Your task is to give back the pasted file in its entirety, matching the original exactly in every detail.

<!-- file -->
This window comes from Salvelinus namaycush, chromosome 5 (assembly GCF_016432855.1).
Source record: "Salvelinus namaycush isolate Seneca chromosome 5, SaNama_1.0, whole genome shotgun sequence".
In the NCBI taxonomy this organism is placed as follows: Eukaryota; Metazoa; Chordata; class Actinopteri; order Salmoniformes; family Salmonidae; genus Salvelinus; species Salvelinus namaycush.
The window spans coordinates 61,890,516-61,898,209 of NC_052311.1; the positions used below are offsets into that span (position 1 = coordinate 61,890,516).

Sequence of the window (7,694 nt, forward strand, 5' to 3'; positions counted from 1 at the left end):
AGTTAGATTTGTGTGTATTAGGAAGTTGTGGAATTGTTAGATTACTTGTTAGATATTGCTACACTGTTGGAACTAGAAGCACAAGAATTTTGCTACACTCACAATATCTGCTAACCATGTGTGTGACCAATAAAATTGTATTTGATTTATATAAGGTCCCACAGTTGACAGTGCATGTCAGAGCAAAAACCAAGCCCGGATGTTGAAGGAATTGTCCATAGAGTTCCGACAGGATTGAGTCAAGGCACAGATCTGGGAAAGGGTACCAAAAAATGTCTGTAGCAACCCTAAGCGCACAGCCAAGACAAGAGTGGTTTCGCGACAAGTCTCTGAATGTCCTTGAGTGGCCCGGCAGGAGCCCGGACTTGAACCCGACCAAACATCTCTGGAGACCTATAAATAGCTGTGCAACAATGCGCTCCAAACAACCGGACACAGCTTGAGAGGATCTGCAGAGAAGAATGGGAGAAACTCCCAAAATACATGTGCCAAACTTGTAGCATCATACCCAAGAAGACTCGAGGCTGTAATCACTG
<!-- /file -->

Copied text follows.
This window comes from Salvelinus namaycush, chromosome 5 (assembly GCF_016432855.1).
Source record: "Salvelinus namaycush isolate Seneca chromosome 5, SaNama_1.0, whole genome shotgun sequence".
In the NCBI taxonomy this organism is placed as follows: Eukaryota; Metazoa; Chordata; class Actinopteri; order Salmoniformes; family Salmonidae; genus Salvelinus; species Salvelinus namaycush.
The window spans coordinates 61,890,516-61,898,209 of NC_052311.1; the positions used below are offsets into that span (position 1 = coordinate 61,890,516).

Sequence of the window (7,694 nt, forward strand, 5' to 3'; positions counted from 1 at the left end):
AGTTAGATTTGTGTGTATTAGGAAGTTGTGGAATTGTTAGATTACTTGTTAGATATTGCTACACTGTTGGAACTAGAAGCACAAGAATTTTGCTACACTCACAATATCTGCTAACCATGTGTGTGACCAATAAAATTGTATTTGATTTATATAAGGTCCCACAGTTGACAGTGCATGTCAGAGCAAAAACCAAGCCCGGATGTTGAAGGAATTGTCCATAGAGTTCCGACAGGATTGAGTCAAGGCACAGATCTGGGAAAGGGTACCAAAAAATGTCTGTAGCAACCCTAAGCGCACAGCCAAGACAAGAGTGGTTTCGCGACAAGTCTCTGAATGTCCTTGAGTGGCCCGGCAGGAGCCCGGACTTGAACCCGACCAAACATCTCTGGAGACCTATAAATAGCTGTGCAACAATGCGCTCCAAACAACCGGACACAGCTTGAGAGGATCTGCAGAGAAGAATGGGAGAAACTCCCAAAATACATGTGCCAAACTTGTAGCATCATACCCAAGAAGACTCGAGGCTGTAATCACTG